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Introduction
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Identifying and documenting sensory involvement

Data Collection - As the health care practitioner performs the examination of somatosensation, a variety of data will be collected for each sensory modality as described below.

Distribution of sensory involvement - The health care practitioner may begin by testing general body areas. If a deficit is found, systematic testing is required to delineate the boundaries of the deficit:

  • A skin pencil can be used to mark the area of involvement.
  • A body chart is often used to map out areas of sensory changes, particularly for patients/clients who have peripheral or spinal nerve involvement.
    • Different colors or different hash marks can represent different sensory modalities.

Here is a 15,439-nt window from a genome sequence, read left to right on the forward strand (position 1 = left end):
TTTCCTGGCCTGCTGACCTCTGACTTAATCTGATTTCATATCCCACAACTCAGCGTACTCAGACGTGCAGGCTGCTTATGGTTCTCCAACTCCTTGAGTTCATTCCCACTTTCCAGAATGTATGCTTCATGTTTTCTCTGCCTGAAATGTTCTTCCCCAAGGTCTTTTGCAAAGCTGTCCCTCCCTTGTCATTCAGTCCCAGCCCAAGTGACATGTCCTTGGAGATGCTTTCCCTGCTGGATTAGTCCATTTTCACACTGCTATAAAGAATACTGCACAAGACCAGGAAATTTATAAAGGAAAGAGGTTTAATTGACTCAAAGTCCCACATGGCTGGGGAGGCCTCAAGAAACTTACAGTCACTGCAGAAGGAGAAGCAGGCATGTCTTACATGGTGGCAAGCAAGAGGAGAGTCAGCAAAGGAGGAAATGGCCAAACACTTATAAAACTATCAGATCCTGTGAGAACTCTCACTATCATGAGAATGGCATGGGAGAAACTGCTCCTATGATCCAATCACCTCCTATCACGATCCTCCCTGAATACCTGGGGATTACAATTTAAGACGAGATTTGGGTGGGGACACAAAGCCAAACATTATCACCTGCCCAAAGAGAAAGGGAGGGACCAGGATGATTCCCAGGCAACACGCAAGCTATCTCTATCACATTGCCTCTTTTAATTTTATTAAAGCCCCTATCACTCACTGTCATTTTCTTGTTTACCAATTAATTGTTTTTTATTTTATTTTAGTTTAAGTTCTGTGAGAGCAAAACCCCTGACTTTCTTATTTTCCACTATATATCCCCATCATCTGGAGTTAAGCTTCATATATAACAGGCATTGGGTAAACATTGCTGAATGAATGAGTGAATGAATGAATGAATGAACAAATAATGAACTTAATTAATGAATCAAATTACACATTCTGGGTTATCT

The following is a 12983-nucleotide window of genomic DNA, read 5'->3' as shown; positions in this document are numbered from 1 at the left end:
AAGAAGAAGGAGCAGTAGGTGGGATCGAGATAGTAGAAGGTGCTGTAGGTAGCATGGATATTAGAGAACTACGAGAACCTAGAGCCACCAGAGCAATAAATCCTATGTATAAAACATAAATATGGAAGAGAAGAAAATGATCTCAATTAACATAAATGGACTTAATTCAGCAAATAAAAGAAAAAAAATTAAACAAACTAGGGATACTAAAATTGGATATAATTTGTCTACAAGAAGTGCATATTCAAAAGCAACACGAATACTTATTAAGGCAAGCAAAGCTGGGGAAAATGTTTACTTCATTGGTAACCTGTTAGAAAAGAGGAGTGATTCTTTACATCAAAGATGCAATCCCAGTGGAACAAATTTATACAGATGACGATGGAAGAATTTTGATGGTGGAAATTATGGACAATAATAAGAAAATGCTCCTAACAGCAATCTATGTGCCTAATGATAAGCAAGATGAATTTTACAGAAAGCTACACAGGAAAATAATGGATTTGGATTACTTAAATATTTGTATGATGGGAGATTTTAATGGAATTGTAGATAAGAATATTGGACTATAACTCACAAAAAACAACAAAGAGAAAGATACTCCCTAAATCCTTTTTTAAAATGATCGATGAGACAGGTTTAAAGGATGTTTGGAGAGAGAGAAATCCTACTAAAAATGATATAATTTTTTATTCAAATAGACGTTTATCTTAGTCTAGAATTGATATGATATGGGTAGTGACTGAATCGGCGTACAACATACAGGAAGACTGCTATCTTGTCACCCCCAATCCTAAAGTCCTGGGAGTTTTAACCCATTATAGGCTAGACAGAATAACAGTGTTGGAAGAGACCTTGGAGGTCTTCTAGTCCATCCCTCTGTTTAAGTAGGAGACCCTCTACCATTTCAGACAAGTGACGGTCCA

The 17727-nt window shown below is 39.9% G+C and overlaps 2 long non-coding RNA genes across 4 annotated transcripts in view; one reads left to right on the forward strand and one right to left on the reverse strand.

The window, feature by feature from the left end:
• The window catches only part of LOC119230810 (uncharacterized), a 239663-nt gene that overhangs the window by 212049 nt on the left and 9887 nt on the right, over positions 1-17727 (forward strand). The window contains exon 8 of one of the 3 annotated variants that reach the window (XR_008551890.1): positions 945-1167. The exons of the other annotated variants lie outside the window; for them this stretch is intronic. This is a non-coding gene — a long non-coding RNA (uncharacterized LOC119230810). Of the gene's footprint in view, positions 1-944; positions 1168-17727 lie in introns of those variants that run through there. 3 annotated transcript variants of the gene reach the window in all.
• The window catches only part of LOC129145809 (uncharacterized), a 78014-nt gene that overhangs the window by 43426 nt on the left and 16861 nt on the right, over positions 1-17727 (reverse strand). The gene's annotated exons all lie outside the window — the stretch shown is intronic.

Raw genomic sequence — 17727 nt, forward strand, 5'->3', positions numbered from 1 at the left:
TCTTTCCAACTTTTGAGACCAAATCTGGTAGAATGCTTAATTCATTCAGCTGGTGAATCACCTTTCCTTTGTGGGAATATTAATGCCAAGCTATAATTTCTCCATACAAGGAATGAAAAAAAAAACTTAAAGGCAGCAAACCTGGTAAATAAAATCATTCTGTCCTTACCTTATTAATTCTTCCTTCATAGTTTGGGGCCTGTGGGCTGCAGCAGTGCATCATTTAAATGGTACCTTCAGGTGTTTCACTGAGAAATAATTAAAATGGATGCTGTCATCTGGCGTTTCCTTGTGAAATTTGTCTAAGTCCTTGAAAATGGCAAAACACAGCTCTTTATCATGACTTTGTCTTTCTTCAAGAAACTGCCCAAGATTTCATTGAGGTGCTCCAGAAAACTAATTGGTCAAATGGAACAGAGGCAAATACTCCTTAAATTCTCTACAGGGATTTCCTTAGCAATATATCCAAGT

• Density of hash marks can also be used to demonstrate the severity of sensory change.

Description of involvement including severity (if appropriate) - There is a vocabulary used to describe somatosensation, and clinicians often use a scale to indicate severity of changes:

  • Absent – Decreased – Normal – Hypersensitive – Inaccurate – Inconsistent - Delayed

The patient’s perception of the sensory changes - Ask questions such as "Do the stimuli feel the same or different?", "If different, in what way?", "Do you feel any unusual sensations or lack of sensation?", and "Where?"

Following data collection, the health care practitioner will evaluate the data to determine the diagnosis, prognosis, plan of care, and probable impact of the sensory dysfunction on the patient’s participation in activities of daily living.

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Section: Introduction
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